( BBC ) - Dutch officials and conservationists have reached a deal to save the tree that brought comfort to Anne Frank as she hid from the Nazis.
The 150-year-old horse chestnut will be supported by a frame before the summer.
The Support Anne Frank Tree Foundation won a court injunction in November stopping the city of Amsterdam from cutting down the diseased tree.
Officials feared it could topple over and crash into the Anne Frank Museum, which gets a million visitors a year.
The city of Amsterdam, the museum, the tree's owner, the Netherlands' Trees Institute and the Support Anne Frank Tree Foundation agreed on the plan, which was worked out by a team of experts from several countries.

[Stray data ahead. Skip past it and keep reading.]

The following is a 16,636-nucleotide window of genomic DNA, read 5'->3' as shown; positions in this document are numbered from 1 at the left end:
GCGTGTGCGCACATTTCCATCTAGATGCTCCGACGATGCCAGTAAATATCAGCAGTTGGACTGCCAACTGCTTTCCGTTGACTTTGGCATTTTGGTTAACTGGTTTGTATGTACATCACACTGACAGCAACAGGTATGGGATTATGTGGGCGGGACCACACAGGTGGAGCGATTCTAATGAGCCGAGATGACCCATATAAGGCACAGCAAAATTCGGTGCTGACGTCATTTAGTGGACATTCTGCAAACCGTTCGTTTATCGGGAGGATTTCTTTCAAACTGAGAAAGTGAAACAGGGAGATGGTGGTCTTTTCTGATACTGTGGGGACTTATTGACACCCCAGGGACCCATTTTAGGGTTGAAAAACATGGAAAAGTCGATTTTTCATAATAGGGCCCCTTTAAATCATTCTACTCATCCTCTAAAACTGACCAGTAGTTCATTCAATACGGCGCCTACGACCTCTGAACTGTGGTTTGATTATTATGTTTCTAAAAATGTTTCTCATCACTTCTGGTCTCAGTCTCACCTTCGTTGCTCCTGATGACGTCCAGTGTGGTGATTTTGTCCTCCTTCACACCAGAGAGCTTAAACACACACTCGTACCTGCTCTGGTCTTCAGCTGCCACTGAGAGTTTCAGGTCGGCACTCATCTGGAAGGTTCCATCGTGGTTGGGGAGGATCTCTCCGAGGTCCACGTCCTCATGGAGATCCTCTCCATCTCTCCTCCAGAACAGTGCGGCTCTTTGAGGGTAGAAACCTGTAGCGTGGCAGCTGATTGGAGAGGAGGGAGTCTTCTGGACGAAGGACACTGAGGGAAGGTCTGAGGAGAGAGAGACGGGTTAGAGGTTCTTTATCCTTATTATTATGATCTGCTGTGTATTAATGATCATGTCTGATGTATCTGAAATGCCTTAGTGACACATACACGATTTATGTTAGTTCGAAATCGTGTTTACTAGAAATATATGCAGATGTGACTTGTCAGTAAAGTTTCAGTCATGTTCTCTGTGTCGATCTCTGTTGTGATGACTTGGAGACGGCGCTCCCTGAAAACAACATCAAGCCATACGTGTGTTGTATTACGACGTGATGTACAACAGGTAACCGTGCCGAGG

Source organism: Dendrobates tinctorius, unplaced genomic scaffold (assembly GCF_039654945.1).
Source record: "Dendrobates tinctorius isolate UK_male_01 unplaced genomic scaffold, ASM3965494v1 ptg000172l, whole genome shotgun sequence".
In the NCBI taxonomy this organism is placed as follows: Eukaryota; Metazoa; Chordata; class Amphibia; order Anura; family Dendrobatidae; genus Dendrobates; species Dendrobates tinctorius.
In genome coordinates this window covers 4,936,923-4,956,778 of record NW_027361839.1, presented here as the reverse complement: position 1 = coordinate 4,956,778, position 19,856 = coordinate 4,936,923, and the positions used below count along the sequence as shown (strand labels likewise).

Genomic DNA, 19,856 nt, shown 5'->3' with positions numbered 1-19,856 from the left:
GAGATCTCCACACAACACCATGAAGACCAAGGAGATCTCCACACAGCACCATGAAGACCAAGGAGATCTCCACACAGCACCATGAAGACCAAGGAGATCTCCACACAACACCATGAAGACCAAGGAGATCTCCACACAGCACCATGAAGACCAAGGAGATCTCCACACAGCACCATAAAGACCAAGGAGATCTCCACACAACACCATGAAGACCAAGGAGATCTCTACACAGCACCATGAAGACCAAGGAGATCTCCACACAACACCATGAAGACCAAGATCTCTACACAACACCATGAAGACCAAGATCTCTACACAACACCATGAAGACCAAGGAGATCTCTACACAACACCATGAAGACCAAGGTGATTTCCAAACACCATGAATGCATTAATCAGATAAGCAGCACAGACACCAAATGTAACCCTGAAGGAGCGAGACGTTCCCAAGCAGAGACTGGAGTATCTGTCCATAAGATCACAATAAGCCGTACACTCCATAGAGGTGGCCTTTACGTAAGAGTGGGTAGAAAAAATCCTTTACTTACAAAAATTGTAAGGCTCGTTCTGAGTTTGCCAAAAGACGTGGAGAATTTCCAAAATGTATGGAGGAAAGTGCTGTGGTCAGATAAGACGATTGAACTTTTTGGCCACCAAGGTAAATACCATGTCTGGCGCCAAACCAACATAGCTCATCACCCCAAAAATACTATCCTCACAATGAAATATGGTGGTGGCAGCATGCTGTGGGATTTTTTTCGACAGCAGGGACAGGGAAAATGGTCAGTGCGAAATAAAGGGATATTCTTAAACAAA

An Amsterdam judge granted the tree a temporary reprieve last year, after the city council ordered it to be chopped down.
Neighbours and supporters argued that, as a symbol of freedom, the tree was worth making extraordinary efforts to preserve.
Even for posterity, grafts have been taken from the chestnut and are being raised in a nursery to replace the old tree if it turns out it cannot be saved again in 15 years' time.